“Without our music mates in New South Wales and Victoria and no certain timeline as to when domestic borders will remain open, Bigsound 2021 wouldn’t be able to deliver on its promise to reunite the music community for three extraordinary days of connection, conversation, and music discovery,” comments QMusic CEO, Kris Stewart.
Organizers will proceed with Little BLAKSOUND, a 100% First Nations youth-led music conference, due to be presented Sept. 6 by Digi Youth Arts (DYA), and Stewart hints at “something special” to come.
In a statement, Stewart notes, “we are committed to coming through the unpredictable and relentless nature of COVID to celebrate this significant milestone with something special later this year, so watch this space for more to be revealed in the coming months.”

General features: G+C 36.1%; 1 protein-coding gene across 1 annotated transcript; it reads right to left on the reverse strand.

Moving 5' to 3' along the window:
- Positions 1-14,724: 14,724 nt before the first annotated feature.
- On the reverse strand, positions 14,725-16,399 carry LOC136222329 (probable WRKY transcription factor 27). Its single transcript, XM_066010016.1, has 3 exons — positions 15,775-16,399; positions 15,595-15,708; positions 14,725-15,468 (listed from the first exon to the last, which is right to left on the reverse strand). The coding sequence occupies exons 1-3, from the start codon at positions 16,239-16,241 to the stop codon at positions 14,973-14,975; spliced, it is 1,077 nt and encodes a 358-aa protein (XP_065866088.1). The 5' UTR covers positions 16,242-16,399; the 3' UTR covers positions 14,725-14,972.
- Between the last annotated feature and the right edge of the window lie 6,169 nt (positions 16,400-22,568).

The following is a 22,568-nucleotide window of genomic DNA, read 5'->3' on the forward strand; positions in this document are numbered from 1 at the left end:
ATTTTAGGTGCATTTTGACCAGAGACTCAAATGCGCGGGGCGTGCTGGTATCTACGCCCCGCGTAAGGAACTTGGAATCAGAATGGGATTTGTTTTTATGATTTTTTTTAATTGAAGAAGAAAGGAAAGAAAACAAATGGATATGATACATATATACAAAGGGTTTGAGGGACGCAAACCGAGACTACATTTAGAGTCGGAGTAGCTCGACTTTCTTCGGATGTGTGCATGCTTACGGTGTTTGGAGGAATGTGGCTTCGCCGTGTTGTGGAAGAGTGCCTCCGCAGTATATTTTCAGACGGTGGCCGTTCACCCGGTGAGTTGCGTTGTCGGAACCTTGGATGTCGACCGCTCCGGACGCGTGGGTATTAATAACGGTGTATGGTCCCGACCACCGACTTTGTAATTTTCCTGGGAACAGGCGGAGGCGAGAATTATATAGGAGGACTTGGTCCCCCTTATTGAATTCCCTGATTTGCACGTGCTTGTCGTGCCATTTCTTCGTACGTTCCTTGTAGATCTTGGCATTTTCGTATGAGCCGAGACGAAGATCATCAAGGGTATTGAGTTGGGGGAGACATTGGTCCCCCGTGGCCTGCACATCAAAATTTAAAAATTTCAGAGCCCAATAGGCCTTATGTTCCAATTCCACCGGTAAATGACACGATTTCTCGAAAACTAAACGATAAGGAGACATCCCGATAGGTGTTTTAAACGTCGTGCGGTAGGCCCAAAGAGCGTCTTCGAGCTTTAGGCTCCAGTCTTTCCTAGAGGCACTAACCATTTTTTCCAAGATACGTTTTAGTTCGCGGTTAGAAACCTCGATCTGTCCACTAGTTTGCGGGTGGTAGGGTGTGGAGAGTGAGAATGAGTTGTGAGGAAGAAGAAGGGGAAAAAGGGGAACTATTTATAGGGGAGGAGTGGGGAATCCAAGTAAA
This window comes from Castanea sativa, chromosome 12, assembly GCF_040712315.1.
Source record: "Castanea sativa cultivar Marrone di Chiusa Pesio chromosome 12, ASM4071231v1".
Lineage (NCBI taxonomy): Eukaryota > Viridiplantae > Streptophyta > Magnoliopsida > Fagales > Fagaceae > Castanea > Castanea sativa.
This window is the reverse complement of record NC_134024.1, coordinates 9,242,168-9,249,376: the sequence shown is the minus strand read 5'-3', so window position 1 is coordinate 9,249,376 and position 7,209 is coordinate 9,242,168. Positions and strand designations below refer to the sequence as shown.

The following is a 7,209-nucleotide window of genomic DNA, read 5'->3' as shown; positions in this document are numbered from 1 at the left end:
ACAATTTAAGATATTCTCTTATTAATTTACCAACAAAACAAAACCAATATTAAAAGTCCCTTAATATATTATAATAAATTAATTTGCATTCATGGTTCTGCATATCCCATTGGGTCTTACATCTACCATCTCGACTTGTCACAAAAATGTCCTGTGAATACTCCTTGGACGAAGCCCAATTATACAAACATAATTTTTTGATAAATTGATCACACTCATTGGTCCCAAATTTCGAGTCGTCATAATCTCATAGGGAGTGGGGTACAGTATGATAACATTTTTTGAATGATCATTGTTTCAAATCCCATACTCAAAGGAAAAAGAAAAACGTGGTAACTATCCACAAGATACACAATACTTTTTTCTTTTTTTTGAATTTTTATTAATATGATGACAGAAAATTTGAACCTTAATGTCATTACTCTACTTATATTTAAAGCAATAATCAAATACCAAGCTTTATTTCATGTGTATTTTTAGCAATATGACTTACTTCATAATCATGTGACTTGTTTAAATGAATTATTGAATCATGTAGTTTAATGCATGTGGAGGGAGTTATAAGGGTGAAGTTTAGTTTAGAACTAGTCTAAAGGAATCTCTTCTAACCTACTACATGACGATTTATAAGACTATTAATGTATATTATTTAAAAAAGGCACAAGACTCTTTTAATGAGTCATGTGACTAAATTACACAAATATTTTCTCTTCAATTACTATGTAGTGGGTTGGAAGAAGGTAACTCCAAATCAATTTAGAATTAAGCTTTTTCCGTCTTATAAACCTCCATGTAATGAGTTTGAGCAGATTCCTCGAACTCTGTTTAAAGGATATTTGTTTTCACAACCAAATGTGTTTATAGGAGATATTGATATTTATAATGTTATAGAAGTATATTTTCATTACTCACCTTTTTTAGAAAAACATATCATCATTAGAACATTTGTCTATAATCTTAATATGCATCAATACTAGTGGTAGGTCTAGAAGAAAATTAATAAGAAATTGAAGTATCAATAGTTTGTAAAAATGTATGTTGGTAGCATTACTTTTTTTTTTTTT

COVID-19 has cast a cloud over the past two Bigsounds, though work has already begun on next year’s event, organizers say.
Last year’s edition was pushed back by almost two months and went ahead with a condensed virtual format, spread over two days and nights.
Billed as the Southern Hemisphere’s biggest music industry event, Bigsound is produced by QMusic and supported by the Queensland Government through Arts Queensland, the Australian Government through the Australia Council, and APRA AMCOS.
Many of Australia’s biggest breakthrough acts of the past two decades have used the Bigsound stage as a pathway, from Flume to Tones And I, Gang of Youths, Rufus du Sol, Courtney Barnett and many others.